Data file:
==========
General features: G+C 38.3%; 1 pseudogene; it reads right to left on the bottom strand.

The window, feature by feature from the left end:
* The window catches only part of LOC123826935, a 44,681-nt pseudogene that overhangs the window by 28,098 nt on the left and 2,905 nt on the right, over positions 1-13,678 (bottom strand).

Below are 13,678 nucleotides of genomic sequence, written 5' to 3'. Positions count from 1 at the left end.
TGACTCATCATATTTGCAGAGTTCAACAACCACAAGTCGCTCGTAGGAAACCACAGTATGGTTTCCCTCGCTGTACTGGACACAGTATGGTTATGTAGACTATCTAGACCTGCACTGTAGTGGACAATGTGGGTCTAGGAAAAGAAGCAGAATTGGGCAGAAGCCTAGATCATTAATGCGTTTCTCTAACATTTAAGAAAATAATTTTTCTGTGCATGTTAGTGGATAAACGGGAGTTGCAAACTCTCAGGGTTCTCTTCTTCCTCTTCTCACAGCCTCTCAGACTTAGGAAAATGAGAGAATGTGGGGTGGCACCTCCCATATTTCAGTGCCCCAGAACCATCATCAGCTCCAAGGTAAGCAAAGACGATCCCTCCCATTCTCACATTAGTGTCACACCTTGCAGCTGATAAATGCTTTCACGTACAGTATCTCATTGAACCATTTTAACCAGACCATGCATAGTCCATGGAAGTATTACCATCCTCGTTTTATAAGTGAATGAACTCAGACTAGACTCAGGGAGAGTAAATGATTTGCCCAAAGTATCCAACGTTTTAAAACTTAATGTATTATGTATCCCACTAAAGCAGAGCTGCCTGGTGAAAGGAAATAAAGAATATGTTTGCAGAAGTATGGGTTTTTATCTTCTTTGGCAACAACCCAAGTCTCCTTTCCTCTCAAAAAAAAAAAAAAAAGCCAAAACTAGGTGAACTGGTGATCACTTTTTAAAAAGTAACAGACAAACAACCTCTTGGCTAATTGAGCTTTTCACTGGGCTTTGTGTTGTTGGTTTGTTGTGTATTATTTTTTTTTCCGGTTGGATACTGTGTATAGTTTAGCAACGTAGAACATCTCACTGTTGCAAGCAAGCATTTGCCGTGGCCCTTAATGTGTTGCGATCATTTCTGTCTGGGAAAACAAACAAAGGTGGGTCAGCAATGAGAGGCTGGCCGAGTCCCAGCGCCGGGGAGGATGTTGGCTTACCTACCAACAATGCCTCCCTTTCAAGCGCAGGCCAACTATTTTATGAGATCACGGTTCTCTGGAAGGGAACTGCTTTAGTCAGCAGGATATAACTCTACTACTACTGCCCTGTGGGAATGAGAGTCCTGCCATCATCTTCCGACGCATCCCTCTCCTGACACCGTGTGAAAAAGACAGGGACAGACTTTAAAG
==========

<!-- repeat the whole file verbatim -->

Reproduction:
General features: G+C 38.3%; 1 pseudogene; it reads right to left on the bottom strand.

The window, feature by feature from the left end:
* The window catches only part of LOC123826935, a 44,681-nt pseudogene that overhangs the window by 28,098 nt on the left and 2,905 nt on the right, over positions 1-13,678 (bottom strand).

Below are 13,678 nucleotides of genomic sequence, written 5' to 3'. Positions count from 1 at the left end.
TGACTCATCATATTTGCAGAGTTCAACAACCACAAGTCGCTCGTAGGAAACCACAGTATGGTTTCCCTCGCTGTACTGGACACAGTATGGTTATGTAGACTATCTAGACCTGCACTGTAGTGGACAATGTGGGTCTAGGAAAAGAAGCAGAATTGGGCAGAAGCCTAGATCATTAATGCGTTTCTCTAACATTTAAGAAAATAATTTTTCTGTGCATGTTAGTGGATAAACGGGAGTTGCAAACTCTCAGGGTTCTCTTCTTCCTCTTCTCACAGCCTCTCAGACTTAGGAAAATGAGAGAATGTGGGGTGGCACCTCCCATATTTCAGTGCCCCAGAACCATCATCAGCTCCAAGGTAAGCAAAGACGATCCCTCCCATTCTCACATTAGTGTCACACCTTGCAGCTGATAAATGCTTTCACGTACAGTATCTCATTGAACCATTTTAACCAGACCATGCATAGTCCATGGAAGTATTACCATCCTCGTTTTATAAGTGAATGAACTCAGACTAGACTCAGGGAGAGTAAATGATTTGCCCAAAGTATCCAACGTTTTAAAACTTAATGTATTATGTATCCCACTAAAGCAGAGCTGCCTGGTGAAAGGAAATAAAGAATATGTTTGCAGAAGTATGGGTTTTTATCTTCTTTGGCAACAACCCAAGTCTCCTTTCCTCTCAAAAAAAAAAAAAAAAGCCAAAACTAGGTGAACTGGTGATCACTTTTTAAAAAGTAACAGACAAACAACCTCTTGGCTAATTGAGCTTTTCACTGGGCTTTGTGTTGTTGGTTTGTTGTGTATTATTTTTTTTTCCGGTTGGATACTGTGTATAGTTTAGCAACGTAGAACATCTCACTGTTGCAAGCAAGCATTTGCCGTGGCCCTTAATGTGTTGCGATCATTTCTGTCTGGGAAAACAAACAAAGGTGGGTCAGCAATGAGAGGCTGGCCGAGTCCCAGCGCCGGGGAGGATGTTGGCTTACCTACCAACAATGCCTCCCTTTCAAGCGCAGGCCAACTATTTTATGAGATCACGGTTCTCTGGAAGGGAACTGCTTTAGTCAGCAGGATATAACTCTACTACTACTGCCCTGTGGGAATGAGAGTCCTGCCATCATCTTCCGACGCATCCCTCTCCTGACACCGTGTGAAAAAGACAGGGACAGACTTTAAAG